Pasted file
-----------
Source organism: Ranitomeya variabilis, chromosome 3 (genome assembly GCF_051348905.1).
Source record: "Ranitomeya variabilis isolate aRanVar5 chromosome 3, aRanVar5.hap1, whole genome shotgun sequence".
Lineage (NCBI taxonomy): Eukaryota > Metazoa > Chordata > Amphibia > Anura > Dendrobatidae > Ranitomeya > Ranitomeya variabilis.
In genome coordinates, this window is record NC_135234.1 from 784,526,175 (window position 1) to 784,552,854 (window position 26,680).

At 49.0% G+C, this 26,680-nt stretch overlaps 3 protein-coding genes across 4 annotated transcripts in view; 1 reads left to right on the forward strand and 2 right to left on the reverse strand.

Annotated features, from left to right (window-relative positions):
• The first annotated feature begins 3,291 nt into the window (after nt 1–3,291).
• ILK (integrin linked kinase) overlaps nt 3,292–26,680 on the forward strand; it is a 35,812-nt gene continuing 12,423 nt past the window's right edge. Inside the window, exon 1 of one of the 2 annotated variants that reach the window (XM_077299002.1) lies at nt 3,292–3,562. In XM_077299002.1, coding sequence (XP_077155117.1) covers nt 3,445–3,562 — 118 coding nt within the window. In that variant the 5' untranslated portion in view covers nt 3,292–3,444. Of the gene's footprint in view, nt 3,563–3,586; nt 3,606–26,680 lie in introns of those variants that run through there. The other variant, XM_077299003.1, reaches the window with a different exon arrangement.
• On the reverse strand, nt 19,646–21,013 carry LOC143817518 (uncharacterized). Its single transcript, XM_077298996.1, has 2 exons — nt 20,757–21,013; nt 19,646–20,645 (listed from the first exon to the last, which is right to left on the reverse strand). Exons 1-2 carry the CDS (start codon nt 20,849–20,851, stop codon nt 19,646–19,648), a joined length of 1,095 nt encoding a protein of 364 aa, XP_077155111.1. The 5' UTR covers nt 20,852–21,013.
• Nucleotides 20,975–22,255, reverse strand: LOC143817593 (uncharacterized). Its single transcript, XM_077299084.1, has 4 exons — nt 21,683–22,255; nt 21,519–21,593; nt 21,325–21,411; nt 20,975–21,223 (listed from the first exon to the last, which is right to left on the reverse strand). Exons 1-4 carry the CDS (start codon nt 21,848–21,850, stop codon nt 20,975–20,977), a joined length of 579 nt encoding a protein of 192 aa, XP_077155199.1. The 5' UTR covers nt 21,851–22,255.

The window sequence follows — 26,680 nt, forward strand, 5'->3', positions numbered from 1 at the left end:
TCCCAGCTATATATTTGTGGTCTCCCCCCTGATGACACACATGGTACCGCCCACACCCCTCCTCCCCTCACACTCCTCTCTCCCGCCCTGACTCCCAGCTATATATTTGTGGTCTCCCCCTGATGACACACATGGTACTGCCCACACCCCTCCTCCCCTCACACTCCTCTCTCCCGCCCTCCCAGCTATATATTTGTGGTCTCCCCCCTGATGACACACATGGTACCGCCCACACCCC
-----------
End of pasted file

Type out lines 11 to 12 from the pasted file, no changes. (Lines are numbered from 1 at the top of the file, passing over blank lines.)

The window sequence follows — 26,680 nt, forward strand, 5'->3', positions numbered from 1 at the left end:
TCCCAGCTATATATTTGTGGTCTCCCCCCTGATGACACACATGGTACCGCCCACACCCCTCCTCCCCTCACACTCCTCTCTCCCGCCCTGACTCCCAGCTATATATTTGTGGTCTCCCCCTGATGACACACATGGTACTGCCCACACCCCTCCTCCCCTCACACTCCTCTCTCCCGCCCTCCCAGCTATATATTTGTGGTCTCCCCCCTGATGACACACATGGTACCGCCCACACCCC